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Nuart Festival 2017 - Production Week!

This years Nuart Festival is exploring the theme of 'Power' with the title 'Rise Up!' a kind of call to arms but guns are relaced with spray paint and wallpaper paste! A big part of Nuarts success is the pairing of murals with a 3 day academic conference, Nuart Plus which takes in panel debates, artist talks and presentations from key figures in the street art world both academics and creatives, on the ground out making work. The artist line up for this year is a mixture of both familiar and new names to me including Ampparito (ES), Bahia Shehab (EG), Carrie Reichardt (UK), flyingleaps presents Derek Mawudoku (UK), Ian Strange (AU), John Fekner (US), Know Hope (IL), ±maismenos± (PT), Igor Ponosov (RU), Ricky Lee Gordon (ZA), Slava Ptrk (RU) and Vermibus (DE).

After some gut wrenching passport stress we finally got to Stavanger and were greeted by some friendly faces from the Nuart Aberdeen production crew and production manager Calum. Over dinner we caught up on the intervening months and told them about the positive impact of Nuart Aberdeen along with the Look Again Festival. The others were full of tales of their own adventures which I've been following through social media. Saz, a cultural producer from Nottingham has been leading some great projects like The Anti Gallery and the SheAfriq initiative. After dinner we walked around the harbour and explored some of the rustic lanes and alleys, Simen explaining a bit about the history of the area and how its changed. We even walked past the latest Martin Whatson x Sandra Chevier mural which ill post about later. After a little more wandering we made our way back to the Best Western Havly, home for the next 10 days!

The host venue for the indoor gallery show Tou Scene was only a mile or so walk from the hotel but as Calum and Simen explained the route was littered with artworks both big and small from previous iterations of the festival. Entire houses covered by Ela & Pitir, a huge Herakut mural, OG Dotmaster pieces, you name it we spotted it. It was pretty mind blowing to see prominent figures from the street art movement dotted along a slightly run down street, like the Stavanger equivalent of George Street. Before long we came to the infamous Tou Scene, a former brewery turned art squat and now a legitimate council run arts and music studio space with music venue and café to boot! When I think about the type of art space I'd build in Aberdeen, Tou Scene is pretty close to the mark.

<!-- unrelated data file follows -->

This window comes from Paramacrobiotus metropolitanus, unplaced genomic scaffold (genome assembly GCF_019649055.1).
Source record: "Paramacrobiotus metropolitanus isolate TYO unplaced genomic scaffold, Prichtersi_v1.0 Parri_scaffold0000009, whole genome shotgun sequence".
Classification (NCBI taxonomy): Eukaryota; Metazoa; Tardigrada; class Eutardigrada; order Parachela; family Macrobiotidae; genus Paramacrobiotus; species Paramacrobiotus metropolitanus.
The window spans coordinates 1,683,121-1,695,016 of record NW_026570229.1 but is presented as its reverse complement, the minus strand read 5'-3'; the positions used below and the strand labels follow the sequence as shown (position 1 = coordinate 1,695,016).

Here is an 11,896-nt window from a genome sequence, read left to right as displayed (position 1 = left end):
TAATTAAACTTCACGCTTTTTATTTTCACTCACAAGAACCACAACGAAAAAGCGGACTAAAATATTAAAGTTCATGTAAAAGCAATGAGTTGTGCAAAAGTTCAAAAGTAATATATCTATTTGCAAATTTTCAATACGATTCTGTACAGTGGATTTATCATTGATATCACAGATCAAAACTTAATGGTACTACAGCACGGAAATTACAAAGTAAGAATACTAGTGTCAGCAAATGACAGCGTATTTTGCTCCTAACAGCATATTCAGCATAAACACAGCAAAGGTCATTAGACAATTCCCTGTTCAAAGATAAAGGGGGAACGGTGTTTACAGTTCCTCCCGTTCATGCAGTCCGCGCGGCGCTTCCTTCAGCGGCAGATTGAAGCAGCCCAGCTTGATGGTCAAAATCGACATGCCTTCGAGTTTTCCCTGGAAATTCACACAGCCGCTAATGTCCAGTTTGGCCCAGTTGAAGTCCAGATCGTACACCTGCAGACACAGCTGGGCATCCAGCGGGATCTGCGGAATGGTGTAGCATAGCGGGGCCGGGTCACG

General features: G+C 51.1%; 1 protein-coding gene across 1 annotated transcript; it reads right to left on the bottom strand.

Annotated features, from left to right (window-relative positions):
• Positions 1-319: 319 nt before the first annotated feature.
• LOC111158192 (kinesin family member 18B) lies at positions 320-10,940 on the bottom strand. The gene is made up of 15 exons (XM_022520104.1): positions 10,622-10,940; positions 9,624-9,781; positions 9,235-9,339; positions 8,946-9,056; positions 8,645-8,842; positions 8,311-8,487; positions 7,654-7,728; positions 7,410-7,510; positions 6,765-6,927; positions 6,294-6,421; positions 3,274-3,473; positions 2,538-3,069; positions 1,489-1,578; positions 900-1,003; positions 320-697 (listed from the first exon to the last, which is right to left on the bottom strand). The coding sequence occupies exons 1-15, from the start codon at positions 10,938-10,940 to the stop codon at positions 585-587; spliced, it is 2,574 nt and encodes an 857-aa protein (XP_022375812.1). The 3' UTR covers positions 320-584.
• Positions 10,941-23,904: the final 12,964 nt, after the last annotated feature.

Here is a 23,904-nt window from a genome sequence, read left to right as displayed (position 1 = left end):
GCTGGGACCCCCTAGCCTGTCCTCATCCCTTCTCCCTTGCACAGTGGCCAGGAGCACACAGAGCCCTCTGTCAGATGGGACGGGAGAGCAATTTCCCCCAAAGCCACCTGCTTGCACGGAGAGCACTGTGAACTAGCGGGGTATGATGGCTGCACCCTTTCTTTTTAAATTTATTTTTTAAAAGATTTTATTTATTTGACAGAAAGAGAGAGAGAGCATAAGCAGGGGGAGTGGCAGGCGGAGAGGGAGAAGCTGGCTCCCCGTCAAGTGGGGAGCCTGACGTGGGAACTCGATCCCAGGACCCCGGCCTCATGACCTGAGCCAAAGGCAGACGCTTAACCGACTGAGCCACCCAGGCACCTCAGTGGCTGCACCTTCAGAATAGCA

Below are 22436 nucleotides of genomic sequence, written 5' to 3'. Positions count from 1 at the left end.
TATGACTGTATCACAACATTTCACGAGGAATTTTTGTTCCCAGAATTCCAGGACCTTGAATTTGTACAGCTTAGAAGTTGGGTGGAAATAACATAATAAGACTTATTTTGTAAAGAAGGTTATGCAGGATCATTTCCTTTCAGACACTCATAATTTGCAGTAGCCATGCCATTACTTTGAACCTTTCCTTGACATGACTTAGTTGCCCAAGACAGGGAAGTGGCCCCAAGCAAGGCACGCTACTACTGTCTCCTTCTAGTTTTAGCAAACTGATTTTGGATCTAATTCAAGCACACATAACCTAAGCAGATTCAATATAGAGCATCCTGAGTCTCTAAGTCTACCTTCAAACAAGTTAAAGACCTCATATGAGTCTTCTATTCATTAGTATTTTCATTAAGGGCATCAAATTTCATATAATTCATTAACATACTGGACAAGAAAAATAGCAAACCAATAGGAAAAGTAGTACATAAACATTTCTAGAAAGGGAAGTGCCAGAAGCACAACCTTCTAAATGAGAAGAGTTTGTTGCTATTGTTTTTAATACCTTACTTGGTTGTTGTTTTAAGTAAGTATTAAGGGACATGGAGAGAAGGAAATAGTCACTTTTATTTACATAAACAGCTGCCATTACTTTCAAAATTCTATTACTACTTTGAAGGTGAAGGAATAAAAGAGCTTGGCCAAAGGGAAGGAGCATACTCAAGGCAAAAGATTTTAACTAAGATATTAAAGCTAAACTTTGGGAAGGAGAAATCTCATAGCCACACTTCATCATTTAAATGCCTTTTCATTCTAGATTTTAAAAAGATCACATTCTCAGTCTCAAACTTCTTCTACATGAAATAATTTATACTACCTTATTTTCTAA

Nuart is pretty unique in many ways with one aspect being the people. Over the past 17 years (the festival has been running in one form or another) they've built up and cultivated great relationships and friendships, pulling together an international crew from all corners of the globe. From chefs to IT specialists, painters and builders, all skill sets are represented and put to good use. Having both volunteered our services to the team we quickly learned that the next 7 days would be anything but an easy ride. And that suited me just fine! The Tunnels as everyone called them are 6 large warehouse areas which would have housed fermentation tanks and storage for the brewing supplies but now formed an integral part of Nuart, providing the indoor space where the invited artists create a site specific installation along with creating street based works. I have watched numerous videos of artists like Futura, Niels Shoe Meulman, Sickboy and Tilt create stunning indoor works as part of previous festivals so to be standing in the same spaces felt quite special. Until the real work started!

Having a bit of experience on the AV side I soon found myself shimmying up a scaffold to work out the best position for 2 floor to ceiling projections for John Fekner, famed NYC street artist and cultural provocateur. Despite being scared of heights I quickly got accustomed to ferrying cables, shelves, projectors and more cables up and down as we rigged up each room. As the artists began to fly in the requirements for each space grew and grew, some arriving with pre planned arrangements and ideas, others riffing off the environment and the endless possibilities. I had a great vantage point for watching Russian artist Igor Ponsov who's floating eye chart piece was laid out for sizing up and cutting, all done by hand with the help of Kritsina and Nazar, a Ukranian couple I had the pleasure of meeting at Nuart Aberdeen. It felt like every time you stepped out to get some fresh air another space had been spurred into action, a wall had been painted, a new stand for holding up 5 tonnes of sand had been built by Dan or a JCDecaux lightbox (a 5 man job no less) had been attached to the wall!